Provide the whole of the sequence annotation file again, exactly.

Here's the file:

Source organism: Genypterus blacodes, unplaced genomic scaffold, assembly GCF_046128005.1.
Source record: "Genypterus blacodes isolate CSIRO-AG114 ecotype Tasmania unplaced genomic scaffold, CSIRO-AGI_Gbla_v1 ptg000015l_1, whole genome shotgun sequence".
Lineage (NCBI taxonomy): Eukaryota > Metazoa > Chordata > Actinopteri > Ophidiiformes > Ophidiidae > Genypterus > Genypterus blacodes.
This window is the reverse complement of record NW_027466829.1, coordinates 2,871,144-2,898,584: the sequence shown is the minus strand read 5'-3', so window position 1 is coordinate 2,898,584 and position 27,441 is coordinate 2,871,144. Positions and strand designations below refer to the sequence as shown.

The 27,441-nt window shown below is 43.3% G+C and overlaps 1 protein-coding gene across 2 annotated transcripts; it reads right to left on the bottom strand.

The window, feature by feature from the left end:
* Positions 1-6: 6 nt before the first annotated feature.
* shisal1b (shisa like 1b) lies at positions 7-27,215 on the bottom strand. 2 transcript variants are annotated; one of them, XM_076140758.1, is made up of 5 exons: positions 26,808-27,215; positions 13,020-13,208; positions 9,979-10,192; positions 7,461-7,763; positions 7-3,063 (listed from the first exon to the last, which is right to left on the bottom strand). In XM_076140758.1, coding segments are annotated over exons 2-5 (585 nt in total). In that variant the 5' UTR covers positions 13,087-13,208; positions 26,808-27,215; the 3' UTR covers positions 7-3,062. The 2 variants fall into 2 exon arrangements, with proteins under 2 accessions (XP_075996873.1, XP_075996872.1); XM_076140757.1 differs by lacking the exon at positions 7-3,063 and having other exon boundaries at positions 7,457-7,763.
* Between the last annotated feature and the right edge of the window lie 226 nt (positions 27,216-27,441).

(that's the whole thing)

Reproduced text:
Source organism: Genypterus blacodes, unplaced genomic scaffold, assembly GCF_046128005.1.
Source record: "Genypterus blacodes isolate CSIRO-AG114 ecotype Tasmania unplaced genomic scaffold, CSIRO-AGI_Gbla_v1 ptg000015l_1, whole genome shotgun sequence".
Lineage (NCBI taxonomy): Eukaryota > Metazoa > Chordata > Actinopteri > Ophidiiformes > Ophidiidae > Genypterus > Genypterus blacodes.
This window is the reverse complement of record NW_027466829.1, coordinates 2,871,144-2,898,584: the sequence shown is the minus strand read 5'-3', so window position 1 is coordinate 2,898,584 and position 27,441 is coordinate 2,871,144. Positions and strand designations below refer to the sequence as shown.

The 27,441-nt window shown below is 43.3% G+C and overlaps 1 protein-coding gene across 2 annotated transcripts; it reads right to left on the bottom strand.

The window, feature by feature from the left end:
* Positions 1-6: 6 nt before the first annotated feature.
* shisal1b (shisa like 1b) lies at positions 7-27,215 on the bottom strand. 2 transcript variants are annotated; one of them, XM_076140758.1, is made up of 5 exons: positions 26,808-27,215; positions 13,020-13,208; positions 9,979-10,192; positions 7,461-7,763; positions 7-3,063 (listed from the first exon to the last, which is right to left on the bottom strand). In XM_076140758.1, coding segments are annotated over exons 2-5 (585 nt in total). In that variant the 5' UTR covers positions 13,087-13,208; positions 26,808-27,215; the 3' UTR covers positions 7-3,062. The 2 variants fall into 2 exon arrangements, with proteins under 2 accessions (XP_075996873.1, XP_075996872.1); XM_076140757.1 differs by lacking the exon at positions 7-3,063 and having other exon boundaries at positions 7,457-7,763.
* Between the last annotated feature and the right edge of the window lie 226 nt (positions 27,216-27,441).